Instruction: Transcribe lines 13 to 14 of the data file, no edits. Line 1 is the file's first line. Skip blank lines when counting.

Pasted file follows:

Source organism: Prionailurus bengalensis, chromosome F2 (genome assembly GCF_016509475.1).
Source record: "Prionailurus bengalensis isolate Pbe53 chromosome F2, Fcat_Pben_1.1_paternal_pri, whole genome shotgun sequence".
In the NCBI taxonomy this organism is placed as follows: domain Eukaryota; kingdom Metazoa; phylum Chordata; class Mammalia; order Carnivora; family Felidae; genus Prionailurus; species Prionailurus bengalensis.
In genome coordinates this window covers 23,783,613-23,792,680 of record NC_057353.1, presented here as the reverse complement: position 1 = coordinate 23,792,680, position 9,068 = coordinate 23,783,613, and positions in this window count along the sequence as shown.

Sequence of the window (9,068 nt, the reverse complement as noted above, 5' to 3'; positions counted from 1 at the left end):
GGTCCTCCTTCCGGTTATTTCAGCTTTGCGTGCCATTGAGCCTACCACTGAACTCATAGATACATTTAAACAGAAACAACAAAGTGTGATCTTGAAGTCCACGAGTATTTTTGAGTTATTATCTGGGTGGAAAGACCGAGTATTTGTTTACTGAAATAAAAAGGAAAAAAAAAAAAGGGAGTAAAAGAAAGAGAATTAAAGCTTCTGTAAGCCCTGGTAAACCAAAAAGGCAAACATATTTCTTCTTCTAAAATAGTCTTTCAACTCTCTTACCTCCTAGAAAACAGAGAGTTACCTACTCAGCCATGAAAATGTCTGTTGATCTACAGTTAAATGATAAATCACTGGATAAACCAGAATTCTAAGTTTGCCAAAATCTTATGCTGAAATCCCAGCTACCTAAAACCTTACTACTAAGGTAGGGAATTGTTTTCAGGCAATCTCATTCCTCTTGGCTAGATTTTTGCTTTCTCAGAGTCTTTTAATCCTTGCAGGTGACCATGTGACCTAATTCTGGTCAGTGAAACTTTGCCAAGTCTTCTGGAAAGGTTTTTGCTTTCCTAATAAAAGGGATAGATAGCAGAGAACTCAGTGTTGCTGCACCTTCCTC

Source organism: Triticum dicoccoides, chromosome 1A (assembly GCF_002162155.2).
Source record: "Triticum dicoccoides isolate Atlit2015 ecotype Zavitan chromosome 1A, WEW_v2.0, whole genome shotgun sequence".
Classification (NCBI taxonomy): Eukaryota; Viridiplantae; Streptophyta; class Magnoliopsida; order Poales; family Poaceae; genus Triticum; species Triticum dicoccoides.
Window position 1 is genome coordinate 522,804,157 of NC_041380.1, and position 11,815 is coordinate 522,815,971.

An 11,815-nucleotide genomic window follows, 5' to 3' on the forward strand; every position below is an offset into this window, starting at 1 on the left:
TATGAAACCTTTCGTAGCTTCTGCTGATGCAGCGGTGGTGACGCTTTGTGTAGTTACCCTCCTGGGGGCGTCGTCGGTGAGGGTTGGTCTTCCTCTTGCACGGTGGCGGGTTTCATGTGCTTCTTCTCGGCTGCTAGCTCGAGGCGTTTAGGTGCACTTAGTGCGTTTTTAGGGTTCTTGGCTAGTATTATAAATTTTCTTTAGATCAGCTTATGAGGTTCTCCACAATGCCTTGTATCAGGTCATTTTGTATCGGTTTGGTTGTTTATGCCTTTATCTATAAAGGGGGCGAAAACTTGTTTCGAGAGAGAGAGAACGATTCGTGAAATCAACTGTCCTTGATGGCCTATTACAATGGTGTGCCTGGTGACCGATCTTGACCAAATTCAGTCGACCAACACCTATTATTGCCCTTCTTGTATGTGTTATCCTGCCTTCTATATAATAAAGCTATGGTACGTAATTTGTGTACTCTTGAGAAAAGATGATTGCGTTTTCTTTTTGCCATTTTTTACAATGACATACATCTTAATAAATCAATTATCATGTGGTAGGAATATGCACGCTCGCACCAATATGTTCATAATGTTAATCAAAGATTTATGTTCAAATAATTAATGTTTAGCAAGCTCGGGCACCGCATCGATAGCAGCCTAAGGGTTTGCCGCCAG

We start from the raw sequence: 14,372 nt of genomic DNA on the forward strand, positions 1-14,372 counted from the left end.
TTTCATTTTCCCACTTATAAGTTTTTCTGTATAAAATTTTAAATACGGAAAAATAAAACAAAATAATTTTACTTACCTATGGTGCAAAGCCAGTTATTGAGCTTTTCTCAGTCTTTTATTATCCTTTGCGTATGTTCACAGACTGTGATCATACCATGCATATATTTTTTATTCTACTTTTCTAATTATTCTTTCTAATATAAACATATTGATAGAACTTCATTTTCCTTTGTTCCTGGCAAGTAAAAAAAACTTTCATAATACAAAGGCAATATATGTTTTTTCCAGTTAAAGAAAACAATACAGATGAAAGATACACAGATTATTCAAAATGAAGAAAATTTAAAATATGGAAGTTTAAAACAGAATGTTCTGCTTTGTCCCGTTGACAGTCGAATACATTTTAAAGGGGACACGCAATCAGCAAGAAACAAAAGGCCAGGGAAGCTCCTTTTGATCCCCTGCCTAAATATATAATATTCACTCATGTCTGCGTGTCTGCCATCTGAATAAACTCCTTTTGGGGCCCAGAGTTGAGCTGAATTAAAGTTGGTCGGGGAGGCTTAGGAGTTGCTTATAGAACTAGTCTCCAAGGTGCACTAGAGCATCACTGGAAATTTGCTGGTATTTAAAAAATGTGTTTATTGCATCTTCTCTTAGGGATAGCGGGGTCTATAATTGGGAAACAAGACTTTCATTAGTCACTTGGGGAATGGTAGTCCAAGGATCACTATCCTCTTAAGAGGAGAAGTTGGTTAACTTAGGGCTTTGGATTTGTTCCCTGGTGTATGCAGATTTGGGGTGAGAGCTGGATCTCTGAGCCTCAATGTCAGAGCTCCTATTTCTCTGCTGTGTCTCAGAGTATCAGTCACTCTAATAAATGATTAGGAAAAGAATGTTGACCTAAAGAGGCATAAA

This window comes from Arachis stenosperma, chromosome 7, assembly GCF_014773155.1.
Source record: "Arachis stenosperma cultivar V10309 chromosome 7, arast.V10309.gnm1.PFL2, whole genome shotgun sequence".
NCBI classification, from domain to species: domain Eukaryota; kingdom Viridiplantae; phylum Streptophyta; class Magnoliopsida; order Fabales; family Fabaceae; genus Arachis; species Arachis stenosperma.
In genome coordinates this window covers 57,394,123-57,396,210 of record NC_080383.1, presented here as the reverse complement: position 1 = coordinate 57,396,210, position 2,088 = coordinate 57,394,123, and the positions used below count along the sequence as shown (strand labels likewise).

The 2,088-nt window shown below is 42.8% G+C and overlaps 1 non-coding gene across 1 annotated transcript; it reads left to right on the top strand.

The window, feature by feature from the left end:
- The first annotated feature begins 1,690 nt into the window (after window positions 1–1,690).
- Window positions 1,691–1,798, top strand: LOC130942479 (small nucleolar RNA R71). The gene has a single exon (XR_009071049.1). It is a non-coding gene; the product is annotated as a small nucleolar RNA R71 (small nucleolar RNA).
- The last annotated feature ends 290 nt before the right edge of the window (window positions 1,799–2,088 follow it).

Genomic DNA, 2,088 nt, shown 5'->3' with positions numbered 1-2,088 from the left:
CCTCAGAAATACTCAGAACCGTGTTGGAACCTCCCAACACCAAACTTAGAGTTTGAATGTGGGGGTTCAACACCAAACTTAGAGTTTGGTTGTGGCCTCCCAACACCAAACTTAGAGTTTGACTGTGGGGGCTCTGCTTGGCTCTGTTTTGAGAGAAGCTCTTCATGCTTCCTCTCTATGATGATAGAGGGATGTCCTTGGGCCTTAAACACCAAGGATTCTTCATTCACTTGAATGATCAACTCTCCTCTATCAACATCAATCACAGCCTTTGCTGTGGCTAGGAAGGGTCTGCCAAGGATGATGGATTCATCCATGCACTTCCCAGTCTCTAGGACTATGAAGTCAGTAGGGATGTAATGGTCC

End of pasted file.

We start from the raw sequence: 14,372 nt of genomic DNA on the forward strand, positions 1-14,372 counted from the left end.
TTTCATTTTCCCACTTATAAGTTTTTCTGTATAAAATTTTAAATACGGAAAAATAAAACAAAATAATTTTACTTACCTATGGTGCAAAGCCAGTTATTGAGCTTTTCTCAGTCTTTTATTATCCTTTGCGTATGTTCACAGACTGTGATCATACCATGCATATATTTTTTATTCTACTTTTCTAATTATTCTTTCTAATATAAACATATTGATAGAACTTCATTTTCCTTTGTTCCTGGCAAGTAAAAAAAACTTTCATAATACAAAGGCAATATATGTTTTTTCCAGTTAAAGAAAACAATACAGATGAAAGATACACAGATTATTCAAAATGAAGAAAATTTAAAATATGGAAGTTTAAAACAGAATGTTCTGCTTTGTCCCGTTGACAGTCGAATACATTTTAAAGGGGACACGCAATCAGCAAGAAACAAAAGGCCAGGGAAGCTCCTTTTGATCCCCTGCCTAAATATATAATATTCACTCATGTCTGCGTGTCTGCCATCTGAATAAACTCCTTTTGGGGCCCAGAGTTGAGCTGAATTAAAGTTGGTCGGGGAGGCTTAGGAGTTGCTTATAGAACTAGTCTCCAAGGTGCACTAGAGCATCACTGGAAATTTGCTGGTATTTAAAAAATGTGTTTATTGCATCTTCTCTTAGGGATAGCGGGGTCTATAATTGGGAAACAAGACTTTCATTAGTCACTTGGGGAATGGTAGTCCAAGGATCACTATCCTCTTAAGAGGAGAAGTTGGTTAACTTAGGGCTTTGGATTTGTTCCCTGGTGTATGCAGATTTGGGGTGAGAGCTGGATCTCTGAGCCTCAATGTCAGAGCTCCTATTTCTCTGCTGTGTCTCAGAGTATCAGTCACTCTAATAAATGATTAGGAAAAGAATGTTGACCTAAAGAGGCATAAA